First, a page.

What skills do I need to become an architect? 

Architects need strong communication skills to clearly explain
their ideas to clients and colleagues

Wondering whether architecture is right for you?

Have a look at the skills and qualities needed for architecture jobs:

  • Drawing skills.
  • Very strong maths skills.
  • An ability to think analytically.
  • A methodical and logical way of working.
  • Good communication skills.
  • Ability to negotiate.
  • Digital and IT know-how.
  • Ability to think creatively and outside the box.
  • Good problem-solving skills.
  • Able to think about the big picture as well as having great attention to detail.

Sounds exciting. Tell me how to become an architect. 

This is where the hard work (and a little patience) comes in! Here is the most common route to qualifying as an architect in the UK: 

What GCSEs do i need to be an architect? Read on to find
out the answer.
  1. A five-year undergraduate degree in architecture that is recognised by the Royal Institute of British Architects (RIBA).
  2. After the first three years of your degree, you will do one year of practical experience, usually with an architecture firm. You will be guided by mentors at your university and employer. Some students use this year to work in the wider construction industry, or even travel or volunteer.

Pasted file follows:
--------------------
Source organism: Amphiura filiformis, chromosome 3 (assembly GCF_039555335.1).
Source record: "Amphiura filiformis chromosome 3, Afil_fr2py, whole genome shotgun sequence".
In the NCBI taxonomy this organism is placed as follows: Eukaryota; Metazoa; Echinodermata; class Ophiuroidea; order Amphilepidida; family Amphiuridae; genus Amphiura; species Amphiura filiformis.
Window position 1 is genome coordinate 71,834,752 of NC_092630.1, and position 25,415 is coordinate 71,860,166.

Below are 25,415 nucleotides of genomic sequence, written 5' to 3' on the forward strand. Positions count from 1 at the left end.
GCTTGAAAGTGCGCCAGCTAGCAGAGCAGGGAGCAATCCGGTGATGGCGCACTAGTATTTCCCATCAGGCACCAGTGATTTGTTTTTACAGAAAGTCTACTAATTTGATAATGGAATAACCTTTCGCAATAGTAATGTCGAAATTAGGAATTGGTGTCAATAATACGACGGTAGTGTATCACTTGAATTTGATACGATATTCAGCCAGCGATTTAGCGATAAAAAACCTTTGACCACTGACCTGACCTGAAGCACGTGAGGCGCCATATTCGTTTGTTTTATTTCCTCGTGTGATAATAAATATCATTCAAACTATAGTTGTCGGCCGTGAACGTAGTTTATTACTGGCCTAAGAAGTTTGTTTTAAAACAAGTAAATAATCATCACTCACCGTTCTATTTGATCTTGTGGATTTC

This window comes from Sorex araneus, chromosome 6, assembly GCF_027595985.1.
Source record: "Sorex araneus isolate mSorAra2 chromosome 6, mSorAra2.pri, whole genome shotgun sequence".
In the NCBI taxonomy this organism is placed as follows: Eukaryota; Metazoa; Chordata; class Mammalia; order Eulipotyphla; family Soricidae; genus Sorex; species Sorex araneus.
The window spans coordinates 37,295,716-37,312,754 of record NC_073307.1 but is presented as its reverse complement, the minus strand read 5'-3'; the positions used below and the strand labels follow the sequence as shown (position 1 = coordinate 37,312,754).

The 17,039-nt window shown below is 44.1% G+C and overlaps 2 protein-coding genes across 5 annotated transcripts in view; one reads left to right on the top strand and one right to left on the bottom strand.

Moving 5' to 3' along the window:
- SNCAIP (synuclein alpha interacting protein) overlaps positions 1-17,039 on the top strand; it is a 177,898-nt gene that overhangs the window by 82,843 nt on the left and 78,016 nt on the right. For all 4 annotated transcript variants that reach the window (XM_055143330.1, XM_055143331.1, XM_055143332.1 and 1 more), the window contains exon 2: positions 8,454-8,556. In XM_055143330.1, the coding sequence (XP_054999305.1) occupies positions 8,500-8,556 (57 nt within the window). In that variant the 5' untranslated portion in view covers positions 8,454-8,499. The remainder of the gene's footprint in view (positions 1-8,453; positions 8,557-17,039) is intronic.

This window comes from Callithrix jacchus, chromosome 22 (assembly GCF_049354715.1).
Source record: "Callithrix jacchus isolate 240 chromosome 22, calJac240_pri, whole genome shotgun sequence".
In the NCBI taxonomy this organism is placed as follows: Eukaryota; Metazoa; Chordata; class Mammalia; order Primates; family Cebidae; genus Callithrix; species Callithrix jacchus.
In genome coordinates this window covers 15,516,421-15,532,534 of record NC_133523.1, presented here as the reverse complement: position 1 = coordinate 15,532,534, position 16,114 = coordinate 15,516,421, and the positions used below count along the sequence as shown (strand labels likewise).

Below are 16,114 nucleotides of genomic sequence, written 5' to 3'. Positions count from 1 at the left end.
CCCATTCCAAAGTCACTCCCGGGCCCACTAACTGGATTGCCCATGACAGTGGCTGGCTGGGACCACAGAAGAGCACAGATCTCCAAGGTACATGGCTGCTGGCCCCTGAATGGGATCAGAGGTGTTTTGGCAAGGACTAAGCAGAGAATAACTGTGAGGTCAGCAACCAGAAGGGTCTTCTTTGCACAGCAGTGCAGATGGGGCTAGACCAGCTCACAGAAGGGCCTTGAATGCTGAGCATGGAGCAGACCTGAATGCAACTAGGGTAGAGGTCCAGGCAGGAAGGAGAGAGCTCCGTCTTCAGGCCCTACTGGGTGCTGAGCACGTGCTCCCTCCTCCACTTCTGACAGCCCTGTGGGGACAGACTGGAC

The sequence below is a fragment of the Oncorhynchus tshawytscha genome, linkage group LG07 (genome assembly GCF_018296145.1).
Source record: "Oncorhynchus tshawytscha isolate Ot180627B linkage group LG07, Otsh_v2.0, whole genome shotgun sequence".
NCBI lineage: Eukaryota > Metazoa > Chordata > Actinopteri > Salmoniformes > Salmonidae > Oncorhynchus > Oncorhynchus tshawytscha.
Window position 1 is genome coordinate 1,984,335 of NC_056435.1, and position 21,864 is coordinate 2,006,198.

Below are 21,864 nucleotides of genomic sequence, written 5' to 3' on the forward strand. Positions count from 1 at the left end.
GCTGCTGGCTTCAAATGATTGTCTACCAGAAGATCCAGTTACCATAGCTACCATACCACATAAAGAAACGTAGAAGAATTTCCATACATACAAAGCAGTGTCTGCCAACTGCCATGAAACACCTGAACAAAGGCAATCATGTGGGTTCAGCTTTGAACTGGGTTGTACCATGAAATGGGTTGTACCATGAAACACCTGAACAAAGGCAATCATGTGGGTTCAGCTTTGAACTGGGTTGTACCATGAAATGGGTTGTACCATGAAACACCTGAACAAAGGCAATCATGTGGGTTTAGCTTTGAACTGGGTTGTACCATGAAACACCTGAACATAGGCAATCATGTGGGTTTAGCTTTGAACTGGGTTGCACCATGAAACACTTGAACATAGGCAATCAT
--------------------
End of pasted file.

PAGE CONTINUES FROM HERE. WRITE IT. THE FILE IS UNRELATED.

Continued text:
3. Then it’s back to university to finish the last two years of your degree.
  4. After your degree, you’ll be required to do another year of practical experience. At this stage you’ll be given more responsibility on projects.
  5. Take RIBA’s final exam to qualify as an architect.
  6. Register with the Architects Registration Board. This tells the world that you’re a fully qualified architect. Success!

RIBA has more details on the stages here.

What GCSEs do I need to be an architect?

A lot of people ask the question "What GSCSs do I need to be an architect?" The truth is, entry requirements are different for each degree course.

You usually need a portfolio of your drawings and photographs. Universities are not too prescriptive about what A-levels you need, but often look for a mixture of arts/humanities and maths/science subjects. A-levels in maths and subjects like art or and design will help.

Maths and English at grade C / 4 or above are essential GCSEs to get onto an architecture course, but beyond this you may wish to choose GCSEs which set you up well for the A-levels you need to get onto a  degree course.

How much does an architect earn?

As a newly qualified architect you could expect to earn up to £35,000. This rises to £44,000 for a senior architect, and up to £90,000 for highly experienced professionals.

Like the sound of a career in architecture? Check out these 4 jobs for an architect.

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Image credits

Lead image, Walt Disney Concert Hall in LA, by Michael J Fromholtz via Wikimedia Commons 

The Dancing House by Dino Quinzani via Flickr

Architecture students, presenting to colleagues and using equipment, at Leeds Beckett University's Leeds School of Architecture, courtesy of the university